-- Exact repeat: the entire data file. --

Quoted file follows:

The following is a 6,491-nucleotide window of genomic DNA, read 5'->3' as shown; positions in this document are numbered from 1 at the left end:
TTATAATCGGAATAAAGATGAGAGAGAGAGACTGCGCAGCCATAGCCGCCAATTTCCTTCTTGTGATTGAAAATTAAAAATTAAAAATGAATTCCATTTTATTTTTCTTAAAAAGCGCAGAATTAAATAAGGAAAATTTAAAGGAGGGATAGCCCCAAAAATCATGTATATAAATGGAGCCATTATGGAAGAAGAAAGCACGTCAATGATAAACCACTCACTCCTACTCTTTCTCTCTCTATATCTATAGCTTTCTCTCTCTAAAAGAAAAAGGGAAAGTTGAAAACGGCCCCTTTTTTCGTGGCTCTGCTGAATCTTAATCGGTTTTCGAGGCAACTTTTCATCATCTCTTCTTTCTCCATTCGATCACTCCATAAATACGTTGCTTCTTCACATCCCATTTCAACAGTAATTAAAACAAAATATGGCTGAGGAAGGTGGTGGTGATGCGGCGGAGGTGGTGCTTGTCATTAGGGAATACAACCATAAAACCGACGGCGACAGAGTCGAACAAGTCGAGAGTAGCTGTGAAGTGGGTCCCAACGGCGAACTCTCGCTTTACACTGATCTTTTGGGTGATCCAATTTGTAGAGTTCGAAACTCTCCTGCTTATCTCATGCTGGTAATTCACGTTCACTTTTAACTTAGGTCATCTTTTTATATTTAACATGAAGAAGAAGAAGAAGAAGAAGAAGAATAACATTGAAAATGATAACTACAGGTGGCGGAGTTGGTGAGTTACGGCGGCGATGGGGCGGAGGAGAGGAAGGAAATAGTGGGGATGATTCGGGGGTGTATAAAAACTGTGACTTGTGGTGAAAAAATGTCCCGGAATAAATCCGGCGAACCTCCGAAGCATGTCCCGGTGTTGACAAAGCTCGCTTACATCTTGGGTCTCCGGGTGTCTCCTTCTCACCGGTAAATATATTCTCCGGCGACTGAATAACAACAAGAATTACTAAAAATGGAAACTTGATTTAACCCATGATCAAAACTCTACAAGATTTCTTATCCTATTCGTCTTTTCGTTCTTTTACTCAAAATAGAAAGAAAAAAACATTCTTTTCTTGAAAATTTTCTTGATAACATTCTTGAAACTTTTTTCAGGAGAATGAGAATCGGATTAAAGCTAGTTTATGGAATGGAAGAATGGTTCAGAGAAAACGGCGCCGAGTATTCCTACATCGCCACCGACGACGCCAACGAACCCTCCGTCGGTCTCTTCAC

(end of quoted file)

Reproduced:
The following is a 6,491-nucleotide window of genomic DNA, read 5'->3' as shown; positions in this document are numbered from 1 at the left end:
TTATAATCGGAATAAAGATGAGAGAGAGAGACTGCGCAGCCATAGCCGCCAATTTCCTTCTTGTGATTGAAAATTAAAAATTAAAAATGAATTCCATTTTATTTTTCTTAAAAAGCGCAGAATTAAATAAGGAAAATTTAAAGGAGGGATAGCCCCAAAAATCATGTATATAAATGGAGCCATTATGGAAGAAGAAAGCACGTCAATGATAAACCACTCACTCCTACTCTTTCTCTCTCTATATCTATAGCTTTCTCTCTCTAAAAGAAAAAGGGAAAGTTGAAAACGGCCCCTTTTTTCGTGGCTCTGCTGAATCTTAATCGGTTTTCGAGGCAACTTTTCATCATCTCTTCTTTCTCCATTCGATCACTCCATAAATACGTTGCTTCTTCACATCCCATTTCAACAGTAATTAAAACAAAATATGGCTGAGGAAGGTGGTGGTGATGCGGCGGAGGTGGTGCTTGTCATTAGGGAATACAACCATAAAACCGACGGCGACAGAGTCGAACAAGTCGAGAGTAGCTGTGAAGTGGGTCCCAACGGCGAACTCTCGCTTTACACTGATCTTTTGGGTGATCCAATTTGTAGAGTTCGAAACTCTCCTGCTTATCTCATGCTGGTAATTCACGTTCACTTTTAACTTAGGTCATCTTTTTATATTTAACATGAAGAAGAAGAAGAAGAAGAAGAAGAATAACATTGAAAATGATAACTACAGGTGGCGGAGTTGGTGAGTTACGGCGGCGATGGGGCGGAGGAGAGGAAGGAAATAGTGGGGATGATTCGGGGGTGTATAAAAACTGTGACTTGTGGTGAAAAAATGTCCCGGAATAAATCCGGCGAACCTCCGAAGCATGTCCCGGTGTTGACAAAGCTCGCTTACATCTTGGGTCTCCGGGTGTCTCCTTCTCACCGGTAAATATATTCTCCGGCGACTGAATAACAACAAGAATTACTAAAAATGGAAACTTGATTTAACCCATGATCAAAACTCTACAAGATTTCTTATCCTATTCGTCTTTTCGTTCTTTTACTCAAAATAGAAAGAAAAAAACATTCTTTTCTTGAAAATTTTCTTGATAACATTCTTGAAACTTTTTTCAGGAGAATGAGAATCGGATTAAAGCTAGTTTATGGAATGGAAGAATGGTTCAGAGAAAACGGCGCCGAGTATTCCTACATCGCCACCGACGACGCCAACGAACCCTCCGTCGGTCTCTTCAC